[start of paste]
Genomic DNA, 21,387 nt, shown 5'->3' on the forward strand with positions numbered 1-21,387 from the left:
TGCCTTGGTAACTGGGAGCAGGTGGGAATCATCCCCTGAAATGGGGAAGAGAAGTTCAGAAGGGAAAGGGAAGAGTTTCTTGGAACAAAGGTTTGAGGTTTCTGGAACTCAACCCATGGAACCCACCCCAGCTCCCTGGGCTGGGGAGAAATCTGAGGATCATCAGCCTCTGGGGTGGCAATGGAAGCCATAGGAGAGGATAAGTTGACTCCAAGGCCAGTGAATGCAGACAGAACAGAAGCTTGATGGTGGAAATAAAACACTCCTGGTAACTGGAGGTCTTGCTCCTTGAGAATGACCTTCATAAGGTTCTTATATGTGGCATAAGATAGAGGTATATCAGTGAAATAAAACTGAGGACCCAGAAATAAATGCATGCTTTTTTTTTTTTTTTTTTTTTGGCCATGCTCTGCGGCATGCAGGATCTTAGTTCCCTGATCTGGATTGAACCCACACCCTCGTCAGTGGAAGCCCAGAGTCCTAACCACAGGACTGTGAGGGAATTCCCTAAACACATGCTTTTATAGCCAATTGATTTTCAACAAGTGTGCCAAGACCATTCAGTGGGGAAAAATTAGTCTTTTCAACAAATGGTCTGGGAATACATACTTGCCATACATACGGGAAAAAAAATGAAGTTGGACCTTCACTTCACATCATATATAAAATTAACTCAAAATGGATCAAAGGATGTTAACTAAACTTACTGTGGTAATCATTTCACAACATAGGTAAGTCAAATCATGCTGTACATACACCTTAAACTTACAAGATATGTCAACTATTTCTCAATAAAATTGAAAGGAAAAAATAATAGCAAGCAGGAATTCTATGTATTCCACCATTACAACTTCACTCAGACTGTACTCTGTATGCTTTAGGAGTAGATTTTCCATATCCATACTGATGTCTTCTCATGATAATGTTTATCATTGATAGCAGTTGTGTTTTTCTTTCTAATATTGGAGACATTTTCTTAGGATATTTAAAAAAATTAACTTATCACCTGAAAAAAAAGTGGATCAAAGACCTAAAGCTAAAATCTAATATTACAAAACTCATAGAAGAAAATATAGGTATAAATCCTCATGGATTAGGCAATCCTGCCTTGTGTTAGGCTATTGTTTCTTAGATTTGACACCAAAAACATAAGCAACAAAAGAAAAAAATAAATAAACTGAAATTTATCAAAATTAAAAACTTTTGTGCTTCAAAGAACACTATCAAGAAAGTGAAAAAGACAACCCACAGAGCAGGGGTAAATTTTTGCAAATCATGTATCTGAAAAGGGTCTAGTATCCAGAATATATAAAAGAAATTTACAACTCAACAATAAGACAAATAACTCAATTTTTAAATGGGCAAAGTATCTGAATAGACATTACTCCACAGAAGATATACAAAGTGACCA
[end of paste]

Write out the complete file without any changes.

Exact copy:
Genomic DNA, 21,387 nt, shown 5'->3' on the forward strand with positions numbered 1-21,387 from the left:
TGCCTTGGTAACTGGGAGCAGGTGGGAATCATCCCCTGAAATGGGGAAGAGAAGTTCAGAAGGGAAAGGGAAGAGTTTCTTGGAACAAAGGTTTGAGGTTTCTGGAACTCAACCCATGGAACCCACCCCAGCTCCCTGGGCTGGGGAGAAATCTGAGGATCATCAGCCTCTGGGGTGGCAATGGAAGCCATAGGAGAGGATAAGTTGACTCCAAGGCCAGTGAATGCAGACAGAACAGAAGCTTGATGGTGGAAATAAAACACTCCTGGTAACTGGAGGTCTTGCTCCTTGAGAATGACCTTCATAAGGTTCTTATATGTGGCATAAGATAGAGGTATATCAGTGAAATAAAACTGAGGACCCAGAAATAAATGCATGCTTTTTTTTTTTTTTTTTTTTTGGCCATGCTCTGCGGCATGCAGGATCTTAGTTCCCTGATCTGGATTGAACCCACACCCTCGTCAGTGGAAGCCCAGAGTCCTAACCACAGGACTGTGAGGGAATTCCCTAAACACATGCTTTTATAGCCAATTGATTTTCAACAAGTGTGCCAAGACCATTCAGTGGGGAAAAATTAGTCTTTTCAACAAATGGTCTGGGAATACATACTTGCCATACATACGGGAAAAAAAATGAAGTTGGACCTTCACTTCACATCATATATAAAATTAACTCAAAATGGATCAAAGGATGTTAACTAAACTTACTGTGGTAATCATTTCACAACATAGGTAAGTCAAATCATGCTGTACATACACCTTAAACTTACAAGATATGTCAACTATTTCTCAATAAAATTGAAAGGAAAAAATAATAGCAAGCAGGAATTCTATGTATTCCACCATTACAACTTCACTCAGACTGTACTCTGTATGCTTTAGGAGTAGATTTTCCATATCCATACTGATGTCTTCTCATGATAATGTTTATCATTGATAGCAGTTGTGTTTTTCTTTCTAATATTGGAGACATTTTCTTAGGATATTTAAAAAAATTAACTTATCACCTGAAAAAAAAGTGGATCAAAGACCTAAAGCTAAAATCTAATATTACAAAACTCATAGAAGAAAATATAGGTATAAATCCTCATGGATTAGGCAATCCTGCCTTGTGTTAGGCTATTGTTTCTTAGATTTGACACCAAAAACATAAGCAACAAAAGAAAAAAATAAATAAACTGAAATTTATCAAAATTAAAAACTTTTGTGCTTCAAAGAACACTATCAAGAAAGTGAAAAAGACAACCCACAGAGCAGGGGTAAATTTTTGCAAATCATGTATCTGAAAAGGGTCTAGTATCCAGAATATATAAAAGAAATTTACAACTCAACAATAAGACAAATAACTCAATTTTTAAATGGGCAAAGTATCTGAATAGACATTACTCCACAGAAGATATACAAAGTGACCA